2
$\begingroup$

Evaluate $\int \frac{x^2}{x-1} \,dx$

(A) $2x^2+x+\ln|x-1|+C$

(B) $\frac{x^2}{2}+x+\ln|x+1|+C$

(C) $\frac{x^2}{2}+x+\ln|x-1|+C$

(D) $x^2+x+\ln|x-1|+C$

My attempt :

Let $u=x-1$, so : $du=dx$ and $u+1$

$\int \frac{(u+1)^2}{u}\,du\\ =\int u +2+\frac{1}{u}\,du\\ =\frac{u^2}{2}+2u+\ln|u|+C\\ =\frac{(x-1)^2}{2}+2(x-1)+\ln|x-1|+C$

Simplify :

$\frac{x^2-3}{2}+x+\ln|x-1|+C$

It's not on the option.

$\endgroup$
3
  • 3
    $\begingroup$ Your answer is $\frac{x^2}2+x+\ln|x-1|+(C-\frac32)$. Can you resolve the matter from here? $\endgroup$
    – David
    Feb 1, 2019 at 3:12
  • $\begingroup$ @David so, is it C? $\endgroup$
    – love you
    Feb 1, 2019 at 3:15
  • $\begingroup$ yea you can break up the $\frac{x^2-3}{2}$ $\endgroup$
    – user29418
    Feb 1, 2019 at 3:16

3 Answers 3

2
$\begingroup$

You have the right answer; you just have a different constant. Using $C_1$ instead of $C$, set your answer $$\frac{x^2-3}{2}+x+\ln|x-1|+C_1$$ equal to option (C) and simplify. You'll get $C-C_1=-\frac32$, which is fine since the difference is constant.

Now, as an alternative approach to the problem, consider that you could find the derivative of each option and see which one reduces to $\frac{x^2}{x-1}$. Differentiation is typically easier than integration, and with multiple-choice questions it can be helpful to work backwards.


As a side note, it isn't really correct to say that $\int\frac1x\ dx=\ln|x|+C$, because of the discontinuity of $\frac1x$ at $0$. It's a bit more nuanced than that: $$ \int\frac1x\ dx = \begin{cases} \ln|x| + C_1, & \text{if $x > 0$} \\ \ln|x| + C_2, & \text{if $x < 0$} \end{cases}$$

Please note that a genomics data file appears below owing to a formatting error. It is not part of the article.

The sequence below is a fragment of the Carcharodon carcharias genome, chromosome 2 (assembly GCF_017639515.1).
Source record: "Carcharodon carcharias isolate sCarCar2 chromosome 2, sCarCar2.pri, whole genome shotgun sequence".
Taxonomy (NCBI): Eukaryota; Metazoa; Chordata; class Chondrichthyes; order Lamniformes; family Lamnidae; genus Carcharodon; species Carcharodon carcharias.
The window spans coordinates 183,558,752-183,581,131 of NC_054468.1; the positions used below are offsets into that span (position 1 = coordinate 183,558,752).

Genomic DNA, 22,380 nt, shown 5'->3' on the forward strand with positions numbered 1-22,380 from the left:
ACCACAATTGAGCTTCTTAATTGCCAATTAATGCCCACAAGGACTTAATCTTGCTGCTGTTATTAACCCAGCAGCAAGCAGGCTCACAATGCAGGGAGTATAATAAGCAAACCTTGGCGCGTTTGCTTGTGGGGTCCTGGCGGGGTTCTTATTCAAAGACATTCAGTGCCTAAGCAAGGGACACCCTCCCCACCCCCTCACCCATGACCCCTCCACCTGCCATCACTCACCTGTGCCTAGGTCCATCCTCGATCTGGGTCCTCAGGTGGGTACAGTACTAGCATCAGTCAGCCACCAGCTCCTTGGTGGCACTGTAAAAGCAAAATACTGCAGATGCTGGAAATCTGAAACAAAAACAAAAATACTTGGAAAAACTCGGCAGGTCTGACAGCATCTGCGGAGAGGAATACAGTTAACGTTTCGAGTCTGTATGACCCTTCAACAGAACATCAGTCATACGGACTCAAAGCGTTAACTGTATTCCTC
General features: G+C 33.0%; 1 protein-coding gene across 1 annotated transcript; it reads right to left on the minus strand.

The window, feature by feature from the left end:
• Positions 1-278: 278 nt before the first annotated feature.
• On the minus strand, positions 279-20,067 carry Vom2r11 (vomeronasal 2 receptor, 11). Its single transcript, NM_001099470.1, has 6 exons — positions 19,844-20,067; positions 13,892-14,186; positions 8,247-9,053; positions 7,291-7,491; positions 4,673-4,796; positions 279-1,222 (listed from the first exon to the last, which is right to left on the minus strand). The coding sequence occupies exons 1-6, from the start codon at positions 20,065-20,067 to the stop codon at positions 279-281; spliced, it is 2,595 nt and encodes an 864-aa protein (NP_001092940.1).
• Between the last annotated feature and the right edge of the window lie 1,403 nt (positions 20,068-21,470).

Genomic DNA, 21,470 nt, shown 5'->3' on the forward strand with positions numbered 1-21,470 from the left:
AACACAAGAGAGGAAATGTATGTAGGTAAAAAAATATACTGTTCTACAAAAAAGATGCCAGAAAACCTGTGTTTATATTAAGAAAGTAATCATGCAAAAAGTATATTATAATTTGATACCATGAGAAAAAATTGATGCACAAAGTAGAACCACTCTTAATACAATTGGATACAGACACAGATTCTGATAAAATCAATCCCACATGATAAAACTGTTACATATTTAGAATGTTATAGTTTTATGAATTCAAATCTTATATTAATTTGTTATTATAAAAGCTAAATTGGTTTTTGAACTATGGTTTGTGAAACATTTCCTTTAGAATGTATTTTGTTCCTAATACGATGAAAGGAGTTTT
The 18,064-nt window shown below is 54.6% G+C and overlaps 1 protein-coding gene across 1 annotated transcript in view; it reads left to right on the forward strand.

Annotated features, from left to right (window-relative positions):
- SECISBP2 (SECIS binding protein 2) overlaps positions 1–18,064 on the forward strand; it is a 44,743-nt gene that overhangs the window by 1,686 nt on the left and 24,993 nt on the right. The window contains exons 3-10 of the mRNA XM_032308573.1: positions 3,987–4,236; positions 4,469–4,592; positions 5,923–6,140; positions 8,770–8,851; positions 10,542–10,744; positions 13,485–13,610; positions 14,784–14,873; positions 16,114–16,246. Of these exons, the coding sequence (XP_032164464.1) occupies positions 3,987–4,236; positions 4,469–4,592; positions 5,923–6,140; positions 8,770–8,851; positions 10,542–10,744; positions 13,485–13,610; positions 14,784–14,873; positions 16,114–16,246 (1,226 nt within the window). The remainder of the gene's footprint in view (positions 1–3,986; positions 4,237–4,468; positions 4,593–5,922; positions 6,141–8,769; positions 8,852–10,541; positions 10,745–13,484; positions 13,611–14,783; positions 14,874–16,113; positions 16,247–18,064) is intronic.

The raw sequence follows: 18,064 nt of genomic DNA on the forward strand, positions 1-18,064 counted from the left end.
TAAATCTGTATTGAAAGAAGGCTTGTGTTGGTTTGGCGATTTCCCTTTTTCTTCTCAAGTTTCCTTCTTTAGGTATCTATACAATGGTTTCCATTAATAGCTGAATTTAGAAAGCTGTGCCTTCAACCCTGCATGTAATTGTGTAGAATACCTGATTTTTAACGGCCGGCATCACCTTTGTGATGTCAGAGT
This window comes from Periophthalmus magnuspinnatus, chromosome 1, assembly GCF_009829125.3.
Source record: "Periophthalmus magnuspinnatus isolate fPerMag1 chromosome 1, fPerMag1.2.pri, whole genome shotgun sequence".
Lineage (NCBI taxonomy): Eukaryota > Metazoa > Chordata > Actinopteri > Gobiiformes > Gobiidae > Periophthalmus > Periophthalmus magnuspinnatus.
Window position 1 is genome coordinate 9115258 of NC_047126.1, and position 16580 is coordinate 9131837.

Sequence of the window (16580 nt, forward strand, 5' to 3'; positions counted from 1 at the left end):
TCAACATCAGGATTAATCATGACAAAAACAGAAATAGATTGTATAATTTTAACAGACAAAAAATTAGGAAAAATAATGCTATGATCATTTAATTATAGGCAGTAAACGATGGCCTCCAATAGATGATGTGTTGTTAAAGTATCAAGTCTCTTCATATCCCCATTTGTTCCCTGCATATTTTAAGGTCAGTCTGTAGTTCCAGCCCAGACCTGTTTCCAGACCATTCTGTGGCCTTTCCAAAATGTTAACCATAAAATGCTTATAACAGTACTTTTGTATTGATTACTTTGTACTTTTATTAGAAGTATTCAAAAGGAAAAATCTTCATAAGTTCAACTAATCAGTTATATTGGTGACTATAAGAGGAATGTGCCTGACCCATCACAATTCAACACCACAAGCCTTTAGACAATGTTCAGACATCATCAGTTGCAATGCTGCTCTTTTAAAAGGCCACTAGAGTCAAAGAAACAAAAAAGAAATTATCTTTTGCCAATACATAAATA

So in that sense, even the given answers are not entirely right.

$\endgroup$
0
1
$\begingroup$

Your answer is right except for the constant I changed. $$\frac{x^2-3}{2}+x+\ln|x-1|+C_1 = \frac{x^2}{2}+x+\ln|x-1|+C_1-\frac{3}{2} = \frac{x^2}{2}+x+\ln|x-1|+C$$

$\endgroup$
-1
$\begingroup$

After some rather basic algebraic manipulations, all you're left with is a pretty simple u-substantiation problem:

$$ \begin{align} \int \frac{x^2}{x-1} \,dx &=\int \frac{x^2-1+1}{x-1} \,dx\\ &=\int \left(\frac{x^2-1}{x-1}+\frac{1}{x-1}\right) \,dx\\ &=\int \frac{(x-1)(x+1)}{x-1}\,dx+\int\frac{1}{x-1} \,dx\\ &=\int \left(x+1\right)\,dx+\int\frac{1}{x-1}\frac{d}{dx}\left(x-1\right) \,dx\\ &=\frac{x^2}{2}+x+\int\frac{1}{x-1}\,d\left(x-1\right)\\ &=\frac{x^2}{2}+x+\ln{\left|x-1\right|}+C.\\ \end{align} $$

$\endgroup$
1
  • 1
    $\begingroup$ The OP has already done all of this; the question concerns the constant at the end. $\endgroup$
    – Théophile
    Feb 1, 2019 at 20:22

Your Answer

By clicking “Post Your Answer”, you agree to our terms of service, privacy policy and cookie policy

Not the answer you're looking for? Browse other questions tagged or ask your own question.